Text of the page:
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A New Approach to U.S. Copyright Policy against Piracy in China
Unformatted Document Text:  5 that would facilitate economic growth and establish the basic standards of intellectual property protection contemplated by the 1979 Agreement. In response to both internal economic pressures and its obligations under the agreement, China joined the World Intellectual Property Organization (WIPO) in 1980, the Paris Convention for the Protection of industrial property in 1984 and enacted the 1982 Trademark Law, the 1984 Patent Law, and the 1990 Copyright Law (Information Office State Council of the People’s Republic of China, 1994 June). However, the problem of piracy of U.S. intellectual property in China already came to the forefront of U.S. trade policy concerns in the early 1980s as soon as China began to emerge from its economic and political isolation in the 1980s and the U.S. entered into trade negotiation with China (Bettig, 1996; Alford, 1995). At that time, not only in China, worldwide piracy of U.S. intellectual property rights gained the attention of major copyright-related industries and policymakers. In 1989, the U.S. Trade Representative (USTR) intended to designate China a priority foreign country under Section 301. As a result, a Memorandum of Understanding (MOU) between China and the U.S. was reached on May 1989, so that the U.S. would not designate China as a priority foreign country and gave China more time to comply with the American Trade Act provisions (Oksenberg, 1996). From the U.S. point of viewpoint, although China took measures to improve copyright protection, Chinese copyright law had not yet been enacted and proposed patent legislation had not covered important sectors. As a result, in 1991 the U.S. decided to identify China as a priority foreign country again under the Special 301 1 provision of the Trade Act for its failure to protect U.S. copyrighted products (USTR, 1995). To avoid a trade war, both countries entered into the second Memorandum of Understanding on the Protection of Intellectual Property Rights in January 1992. In the MOU, China agreed to extend patent protection to pharmaceutical and chemical products. The 1992 MOU was intended to provide effective procedures and remedies to prevent or stop, internally and at their borders, infringements of intellectual property rights (USTR, 1995). 1 The Trade Act of 1974 includes a provision, Special Section 301 which authorizes sanctions against foreign countries in violation of trade agreements or even, absent such violations, when they unfairly restrict foreign trade.

Authors: Mun, Seung-Hwan.
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5
that would facilitate economic growth and establish the basic standards of intellectual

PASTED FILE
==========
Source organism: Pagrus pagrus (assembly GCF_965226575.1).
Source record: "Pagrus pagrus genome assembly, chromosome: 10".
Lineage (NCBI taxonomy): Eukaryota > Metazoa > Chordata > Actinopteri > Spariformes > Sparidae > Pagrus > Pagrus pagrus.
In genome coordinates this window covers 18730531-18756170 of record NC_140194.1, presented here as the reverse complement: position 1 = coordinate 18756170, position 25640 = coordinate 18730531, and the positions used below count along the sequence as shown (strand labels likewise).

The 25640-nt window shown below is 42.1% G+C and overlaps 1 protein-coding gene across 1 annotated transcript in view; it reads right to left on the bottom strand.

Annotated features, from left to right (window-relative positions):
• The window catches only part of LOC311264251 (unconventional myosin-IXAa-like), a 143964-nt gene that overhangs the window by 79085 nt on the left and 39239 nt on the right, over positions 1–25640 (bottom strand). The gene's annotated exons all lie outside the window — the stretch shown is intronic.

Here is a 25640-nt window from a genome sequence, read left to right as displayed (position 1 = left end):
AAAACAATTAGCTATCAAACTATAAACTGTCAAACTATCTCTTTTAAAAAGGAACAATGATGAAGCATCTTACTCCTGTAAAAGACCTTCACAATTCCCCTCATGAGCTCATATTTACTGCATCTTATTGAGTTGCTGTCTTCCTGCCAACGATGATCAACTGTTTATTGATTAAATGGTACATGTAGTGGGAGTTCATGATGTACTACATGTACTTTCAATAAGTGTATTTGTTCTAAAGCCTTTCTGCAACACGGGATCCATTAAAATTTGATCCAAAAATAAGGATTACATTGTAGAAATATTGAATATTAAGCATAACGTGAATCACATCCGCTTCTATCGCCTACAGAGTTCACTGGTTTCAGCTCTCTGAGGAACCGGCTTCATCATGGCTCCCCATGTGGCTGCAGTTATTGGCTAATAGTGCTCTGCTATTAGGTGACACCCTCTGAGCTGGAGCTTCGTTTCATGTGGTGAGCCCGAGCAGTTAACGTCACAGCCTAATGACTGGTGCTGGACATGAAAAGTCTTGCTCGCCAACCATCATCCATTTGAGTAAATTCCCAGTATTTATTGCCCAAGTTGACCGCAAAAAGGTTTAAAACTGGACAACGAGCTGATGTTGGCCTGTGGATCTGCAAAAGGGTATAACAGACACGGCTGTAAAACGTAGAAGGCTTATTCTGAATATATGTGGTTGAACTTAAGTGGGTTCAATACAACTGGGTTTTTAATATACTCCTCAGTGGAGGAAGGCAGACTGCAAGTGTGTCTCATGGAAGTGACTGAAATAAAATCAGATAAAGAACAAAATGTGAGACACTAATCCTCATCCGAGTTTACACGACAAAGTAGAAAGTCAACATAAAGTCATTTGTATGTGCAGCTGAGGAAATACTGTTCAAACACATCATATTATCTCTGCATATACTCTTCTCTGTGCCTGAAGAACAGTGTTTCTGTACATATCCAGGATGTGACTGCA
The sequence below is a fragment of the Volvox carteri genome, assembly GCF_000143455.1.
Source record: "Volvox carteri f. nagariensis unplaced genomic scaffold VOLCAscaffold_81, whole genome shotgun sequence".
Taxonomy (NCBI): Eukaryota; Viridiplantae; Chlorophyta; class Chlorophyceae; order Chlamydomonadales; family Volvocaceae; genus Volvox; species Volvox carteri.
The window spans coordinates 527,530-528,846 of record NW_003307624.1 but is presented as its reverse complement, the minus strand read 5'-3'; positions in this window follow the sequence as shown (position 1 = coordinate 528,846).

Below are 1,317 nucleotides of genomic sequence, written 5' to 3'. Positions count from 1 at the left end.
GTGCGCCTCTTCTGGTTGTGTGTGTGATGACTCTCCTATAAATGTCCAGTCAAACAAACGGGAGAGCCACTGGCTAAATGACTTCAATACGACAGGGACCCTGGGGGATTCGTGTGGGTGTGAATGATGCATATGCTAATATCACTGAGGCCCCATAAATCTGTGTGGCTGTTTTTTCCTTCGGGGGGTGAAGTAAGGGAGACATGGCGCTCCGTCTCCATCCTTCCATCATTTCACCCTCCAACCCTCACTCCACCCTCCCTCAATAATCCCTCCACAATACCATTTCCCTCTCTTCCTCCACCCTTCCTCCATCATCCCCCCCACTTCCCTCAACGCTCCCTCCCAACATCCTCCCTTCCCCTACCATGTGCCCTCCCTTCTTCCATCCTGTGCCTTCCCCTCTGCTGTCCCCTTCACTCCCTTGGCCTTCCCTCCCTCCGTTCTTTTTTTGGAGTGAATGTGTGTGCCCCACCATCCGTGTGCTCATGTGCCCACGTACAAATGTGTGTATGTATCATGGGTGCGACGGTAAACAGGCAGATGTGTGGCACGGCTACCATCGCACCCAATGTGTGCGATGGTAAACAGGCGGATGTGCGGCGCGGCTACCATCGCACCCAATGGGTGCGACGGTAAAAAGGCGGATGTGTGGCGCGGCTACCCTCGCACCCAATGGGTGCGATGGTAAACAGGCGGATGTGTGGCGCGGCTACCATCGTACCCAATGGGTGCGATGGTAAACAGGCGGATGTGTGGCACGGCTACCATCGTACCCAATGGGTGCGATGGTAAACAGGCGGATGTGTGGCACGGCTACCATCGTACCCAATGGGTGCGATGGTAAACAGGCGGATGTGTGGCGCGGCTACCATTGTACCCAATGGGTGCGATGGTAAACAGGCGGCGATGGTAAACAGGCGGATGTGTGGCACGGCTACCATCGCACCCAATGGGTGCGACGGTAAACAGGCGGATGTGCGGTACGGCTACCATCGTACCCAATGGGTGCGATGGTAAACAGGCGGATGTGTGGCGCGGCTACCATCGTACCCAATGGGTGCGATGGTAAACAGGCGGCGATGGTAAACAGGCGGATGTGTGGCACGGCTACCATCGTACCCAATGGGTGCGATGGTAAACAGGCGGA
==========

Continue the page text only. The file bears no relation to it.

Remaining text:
property protection contemplated by the 1979 Agreement. In response to both internal
economic pressures and its obligations under the agreement, China joined the World
Intellectual Property Organization (WIPO) in 1980, the Paris Convention for the
Protection of industrial property in 1984 and enacted the 1982 Trademark Law, the 1984
Patent Law, and the 1990 Copyright Law (Information Office State Council of the
People’s Republic of China, 1994 June).
However, the problem of piracy of U.S. intellectual property in China already
came to the forefront of U.S. trade policy concerns in the early 1980s as soon as China
began to emerge from its economic and political isolation in the 1980s and the U.S.
entered into trade negotiation with China (Bettig, 1996; Alford, 1995). At that time, not
only in China, worldwide piracy of U.S. intellectual property rights gained the attention
of major copyright-related industries and policymakers. In 1989, the U.S. Trade
Representative (USTR) intended to designate China a priority foreign country under
Section 301. As a result, a Memorandum of Understanding (MOU) between China and
the U.S. was reached on May 1989, so that the U.S. would not designate China as a
priority foreign country and gave China more time to comply with the American Trade
Act provisions (Oksenberg, 1996). From the U.S. point of viewpoint, although China
took measures to improve copyright protection, Chinese copyright law had not yet been
enacted and proposed patent legislation had not covered important sectors. As a result, in
1991 the U.S. decided to identify China as a priority foreign country again under the
Special 301
1
provision of the Trade Act for its failure to protect U.S. copyrighted
products (USTR, 1995). To avoid a trade war, both countries entered into the second
Memorandum of Understanding on the Protection of Intellectual Property Rights in
January 1992. In the MOU, China agreed to extend patent protection to pharmaceutical
and chemical products. The 1992 MOU was intended to provide effective procedures and
remedies to prevent or stop, internally and at their borders, infringements of intellectual
property rights (USTR, 1995).
1
The Trade Act of 1974 includes a provision, Special Section 301 which authorizes sanctions against
foreign countries in violation of trade agreements or even, absent such violations, when they unfairly
restrict foreign trade.


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